wipe-off surfaces and erasable markers. Best
option, in my book, is paper/card and a good
pencil. It allows you to erase and change, but
you don't run the risk of inadvertent erasure.
To Do list
Even the back of an old envelope will work
for this - though you'll soon run out of space.
My advice is not to spend a lot of money on
fancy, structured To-Do lists. Just hand write
on paper. As you go along you will find that you
might rewrite the list more than once.
- On your planner write the most important
deadline - your actual wedding date.
everything counts back from that.
- Count back and write "Lodge Notice of Intended
Marriage" at least a full calendar month before
Though giving yourself some fudge factor on that
would be a good idea - perhaps 2 months!
- Create a heading on your To Do list - Service
Providers to Book.
TIP: A wedding service provider is a person
or business who will provide a service that will be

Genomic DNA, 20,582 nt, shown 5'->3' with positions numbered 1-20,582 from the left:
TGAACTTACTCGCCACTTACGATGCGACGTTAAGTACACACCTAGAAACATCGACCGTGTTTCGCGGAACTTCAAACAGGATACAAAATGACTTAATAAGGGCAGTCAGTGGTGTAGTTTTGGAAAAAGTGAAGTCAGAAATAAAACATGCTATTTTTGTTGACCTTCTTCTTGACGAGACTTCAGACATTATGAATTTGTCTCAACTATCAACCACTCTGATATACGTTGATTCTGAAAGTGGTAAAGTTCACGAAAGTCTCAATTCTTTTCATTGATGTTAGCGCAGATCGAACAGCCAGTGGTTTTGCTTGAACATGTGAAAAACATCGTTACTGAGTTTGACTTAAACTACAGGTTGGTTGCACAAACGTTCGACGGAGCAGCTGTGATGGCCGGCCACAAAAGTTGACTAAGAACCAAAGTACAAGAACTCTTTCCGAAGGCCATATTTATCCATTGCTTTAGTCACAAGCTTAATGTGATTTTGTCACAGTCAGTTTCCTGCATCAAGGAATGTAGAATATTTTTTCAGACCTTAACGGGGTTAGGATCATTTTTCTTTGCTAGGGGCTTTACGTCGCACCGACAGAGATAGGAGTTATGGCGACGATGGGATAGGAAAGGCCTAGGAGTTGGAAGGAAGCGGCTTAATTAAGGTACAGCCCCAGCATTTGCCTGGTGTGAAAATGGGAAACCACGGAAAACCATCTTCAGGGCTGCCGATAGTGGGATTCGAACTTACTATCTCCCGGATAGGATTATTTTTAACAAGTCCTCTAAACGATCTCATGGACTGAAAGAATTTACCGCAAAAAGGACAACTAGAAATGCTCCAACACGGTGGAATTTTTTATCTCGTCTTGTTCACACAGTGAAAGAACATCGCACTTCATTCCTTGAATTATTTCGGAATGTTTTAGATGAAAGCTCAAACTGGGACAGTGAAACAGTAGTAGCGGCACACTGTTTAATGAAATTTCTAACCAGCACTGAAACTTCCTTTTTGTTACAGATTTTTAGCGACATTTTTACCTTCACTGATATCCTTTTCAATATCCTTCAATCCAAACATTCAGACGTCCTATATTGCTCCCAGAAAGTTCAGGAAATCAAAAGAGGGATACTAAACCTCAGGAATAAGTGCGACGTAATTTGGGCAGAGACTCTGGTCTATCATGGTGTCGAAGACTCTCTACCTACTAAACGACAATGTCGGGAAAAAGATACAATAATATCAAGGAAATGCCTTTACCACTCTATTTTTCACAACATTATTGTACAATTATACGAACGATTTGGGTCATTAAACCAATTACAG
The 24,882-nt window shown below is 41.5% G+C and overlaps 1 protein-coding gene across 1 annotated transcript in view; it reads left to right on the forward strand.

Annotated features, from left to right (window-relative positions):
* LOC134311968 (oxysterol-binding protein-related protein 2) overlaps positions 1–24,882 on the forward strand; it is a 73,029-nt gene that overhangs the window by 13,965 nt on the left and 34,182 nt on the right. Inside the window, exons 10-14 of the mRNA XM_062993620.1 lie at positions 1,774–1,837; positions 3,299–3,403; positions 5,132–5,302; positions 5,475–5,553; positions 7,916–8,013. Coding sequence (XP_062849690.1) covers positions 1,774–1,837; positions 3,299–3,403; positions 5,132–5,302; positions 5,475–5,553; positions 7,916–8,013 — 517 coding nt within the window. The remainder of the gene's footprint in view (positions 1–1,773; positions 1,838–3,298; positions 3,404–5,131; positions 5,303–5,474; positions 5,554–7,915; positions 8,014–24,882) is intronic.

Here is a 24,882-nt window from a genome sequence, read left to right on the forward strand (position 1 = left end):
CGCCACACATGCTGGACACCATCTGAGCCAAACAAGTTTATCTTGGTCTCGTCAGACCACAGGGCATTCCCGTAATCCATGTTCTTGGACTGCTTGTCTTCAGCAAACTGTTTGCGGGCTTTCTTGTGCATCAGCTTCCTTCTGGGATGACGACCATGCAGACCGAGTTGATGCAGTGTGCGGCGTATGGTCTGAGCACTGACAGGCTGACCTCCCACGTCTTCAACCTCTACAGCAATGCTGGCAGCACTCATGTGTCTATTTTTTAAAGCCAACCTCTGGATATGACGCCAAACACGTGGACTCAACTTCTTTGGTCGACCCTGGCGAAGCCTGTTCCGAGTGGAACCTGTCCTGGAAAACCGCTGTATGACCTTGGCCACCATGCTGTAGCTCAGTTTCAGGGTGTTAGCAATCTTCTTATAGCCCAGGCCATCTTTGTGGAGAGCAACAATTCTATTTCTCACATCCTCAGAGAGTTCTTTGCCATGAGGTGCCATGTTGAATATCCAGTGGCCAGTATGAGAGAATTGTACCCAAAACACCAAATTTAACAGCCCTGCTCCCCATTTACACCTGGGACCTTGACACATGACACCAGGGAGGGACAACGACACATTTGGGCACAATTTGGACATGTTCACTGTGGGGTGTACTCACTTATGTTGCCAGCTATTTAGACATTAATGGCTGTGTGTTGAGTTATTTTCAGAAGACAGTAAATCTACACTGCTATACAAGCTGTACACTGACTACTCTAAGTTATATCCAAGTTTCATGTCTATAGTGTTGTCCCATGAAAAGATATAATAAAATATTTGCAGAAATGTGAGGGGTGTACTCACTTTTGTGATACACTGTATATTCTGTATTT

delivered on the day. For example (this is neither
an exhaustive list nor a definitive one, some
couples may need more providers, others far fewer)
your celebrant, photographer, videographer, venue,
florist, decor stylist, hire company for chairs.
transportation. DJ, hair and makeup artist, and so
on. Research, interview, choose, and book as soon as
you can and once booked, start writing each service
provider's deadlines on the planner. Add any
other deadlines driven by a service provider
- Create another heading on your To Do List
This is where you will write down the things you
need to have in your possession before the big day,
such as your wedding attire, rings, etc. In fact a
potentially very long list. If you can group them
into categories, good. But the main thing is to
prioritise this list and work through it. If any of
these items triggers a deadline, for example dress
or suit alterations, write that on the planner.
- Then every week write a To Do This Week
List, choosing tasks from you overall
To Do List. That's the one to put in your diary, on